Bitcoin is under pressure. Selling on Wednesday has the cryptocurrency down 9% at $1,014 a coin, where it is now more than 20% below its all-time high from earlier this month.
There's no obvious trigger for the drop, but trading in bitcoin has been extremely volatile lately as traders parse through a large amount of headline risk.
On March 10, when the price peaked, sellers slammed bitcoin below the $1,000 level after the US Securities and Exchange Commission rejected the Winklevoss' twins plans for a bitcoin ETF.
The SEC said it was "disapproving this proposed rule change because it does not find the proposal to be consistent with Section 6(b)(5) of the Exchange Act, which requires, among other things, that the rules of a national securities exchange be designed to prevent fraudulent and manipulative acts and practices and to protect investors and the public interest."
Bitcoin quickly recovered those losses, but plunged just four days later after The Wall Street Journal reported that developers were threatening to set up a "hard fork," or alternative marketplace for bitcoin.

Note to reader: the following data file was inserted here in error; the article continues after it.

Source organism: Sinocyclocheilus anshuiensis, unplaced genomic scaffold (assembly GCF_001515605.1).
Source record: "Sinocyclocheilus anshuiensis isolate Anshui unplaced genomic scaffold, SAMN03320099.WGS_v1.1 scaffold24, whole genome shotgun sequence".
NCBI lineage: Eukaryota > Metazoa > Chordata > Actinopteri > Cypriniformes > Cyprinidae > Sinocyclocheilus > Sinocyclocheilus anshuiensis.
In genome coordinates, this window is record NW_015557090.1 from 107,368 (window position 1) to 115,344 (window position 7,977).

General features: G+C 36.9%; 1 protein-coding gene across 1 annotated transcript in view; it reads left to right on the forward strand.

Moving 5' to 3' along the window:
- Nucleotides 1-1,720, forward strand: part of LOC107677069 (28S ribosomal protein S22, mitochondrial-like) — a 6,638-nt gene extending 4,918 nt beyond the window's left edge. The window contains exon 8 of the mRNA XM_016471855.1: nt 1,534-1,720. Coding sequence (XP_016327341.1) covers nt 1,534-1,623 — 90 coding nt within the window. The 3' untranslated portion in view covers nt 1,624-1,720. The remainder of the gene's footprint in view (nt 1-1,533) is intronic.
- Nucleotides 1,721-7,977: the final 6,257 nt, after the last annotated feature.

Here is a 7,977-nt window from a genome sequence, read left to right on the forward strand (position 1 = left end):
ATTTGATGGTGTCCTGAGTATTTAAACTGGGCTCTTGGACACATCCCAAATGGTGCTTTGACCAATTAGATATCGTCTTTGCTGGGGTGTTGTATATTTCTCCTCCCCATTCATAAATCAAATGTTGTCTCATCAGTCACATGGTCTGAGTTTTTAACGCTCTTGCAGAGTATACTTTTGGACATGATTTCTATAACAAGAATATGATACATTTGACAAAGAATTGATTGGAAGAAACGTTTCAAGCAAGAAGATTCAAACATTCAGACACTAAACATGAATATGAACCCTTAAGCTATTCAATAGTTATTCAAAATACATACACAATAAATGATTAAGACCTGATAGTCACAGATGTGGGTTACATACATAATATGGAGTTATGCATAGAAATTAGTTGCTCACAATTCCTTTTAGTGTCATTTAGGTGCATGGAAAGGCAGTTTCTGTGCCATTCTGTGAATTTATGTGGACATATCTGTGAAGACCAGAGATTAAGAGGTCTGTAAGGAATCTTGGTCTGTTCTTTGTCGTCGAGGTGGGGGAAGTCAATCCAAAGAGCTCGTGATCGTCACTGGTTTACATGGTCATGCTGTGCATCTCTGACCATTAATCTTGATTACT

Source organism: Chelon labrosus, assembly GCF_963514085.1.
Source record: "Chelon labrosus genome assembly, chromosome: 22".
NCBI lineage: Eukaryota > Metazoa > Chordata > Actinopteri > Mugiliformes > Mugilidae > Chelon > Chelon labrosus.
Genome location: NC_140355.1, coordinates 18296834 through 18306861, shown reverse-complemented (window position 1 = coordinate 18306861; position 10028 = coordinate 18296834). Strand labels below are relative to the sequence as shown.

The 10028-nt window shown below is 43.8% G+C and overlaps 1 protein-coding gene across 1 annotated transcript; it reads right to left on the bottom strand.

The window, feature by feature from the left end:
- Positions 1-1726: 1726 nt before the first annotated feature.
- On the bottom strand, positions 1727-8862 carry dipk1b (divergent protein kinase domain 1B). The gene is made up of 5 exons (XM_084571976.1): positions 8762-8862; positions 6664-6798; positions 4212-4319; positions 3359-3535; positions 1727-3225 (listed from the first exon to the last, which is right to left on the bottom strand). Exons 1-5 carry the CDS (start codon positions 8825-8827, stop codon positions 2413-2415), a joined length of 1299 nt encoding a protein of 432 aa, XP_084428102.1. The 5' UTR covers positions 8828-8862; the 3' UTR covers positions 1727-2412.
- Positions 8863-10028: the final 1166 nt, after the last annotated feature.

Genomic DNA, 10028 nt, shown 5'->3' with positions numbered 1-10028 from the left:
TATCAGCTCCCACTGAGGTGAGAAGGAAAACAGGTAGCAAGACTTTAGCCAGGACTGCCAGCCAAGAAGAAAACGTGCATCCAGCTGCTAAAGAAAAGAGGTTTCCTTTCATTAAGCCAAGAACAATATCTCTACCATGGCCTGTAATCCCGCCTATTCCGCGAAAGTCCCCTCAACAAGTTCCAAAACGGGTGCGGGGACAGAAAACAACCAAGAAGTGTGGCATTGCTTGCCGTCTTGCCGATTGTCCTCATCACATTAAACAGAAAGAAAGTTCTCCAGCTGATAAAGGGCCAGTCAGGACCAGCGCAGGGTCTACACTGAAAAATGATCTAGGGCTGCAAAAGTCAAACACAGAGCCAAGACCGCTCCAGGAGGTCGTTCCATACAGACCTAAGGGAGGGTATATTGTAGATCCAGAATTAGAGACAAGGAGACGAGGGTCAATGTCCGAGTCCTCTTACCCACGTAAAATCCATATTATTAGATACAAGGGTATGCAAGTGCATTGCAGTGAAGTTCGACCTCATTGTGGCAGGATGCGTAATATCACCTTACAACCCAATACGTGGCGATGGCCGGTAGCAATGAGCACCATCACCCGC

The new platform would be incompatible with the current platform, thus creating a split and two versions of the currency. That news sent bitcoin crashing 20% over the weekend to about $950 a coin, its weakest since January.
And that's not all
For most of 2017 a Chinese crackdown on trading has been in the news. With nearly 100% of all transactions coming from Chinese exchanges, Beijing announced it was cracking down on the cryptocurrency. That caused China's three biggest exchanges to first implement a 0.2% transaction fee on all trades before eventually blocking customers from withdrawing their bitcoin.
Chinese regulators have not yet allowed withdrawals to continue. On Tuesday, China's biggest bitcoin exchanges announced they would start asking customers for proof of fund sources and withdrawal destinations. While that might be one of the final steps before allowing withdrawals to continue, it shows further evidence of China looking to reign in the market.
And even if that happens, there's more headlines to come this month. The SEC is set to make two more rulings on bitcoin ETFs, with the first due by March 30.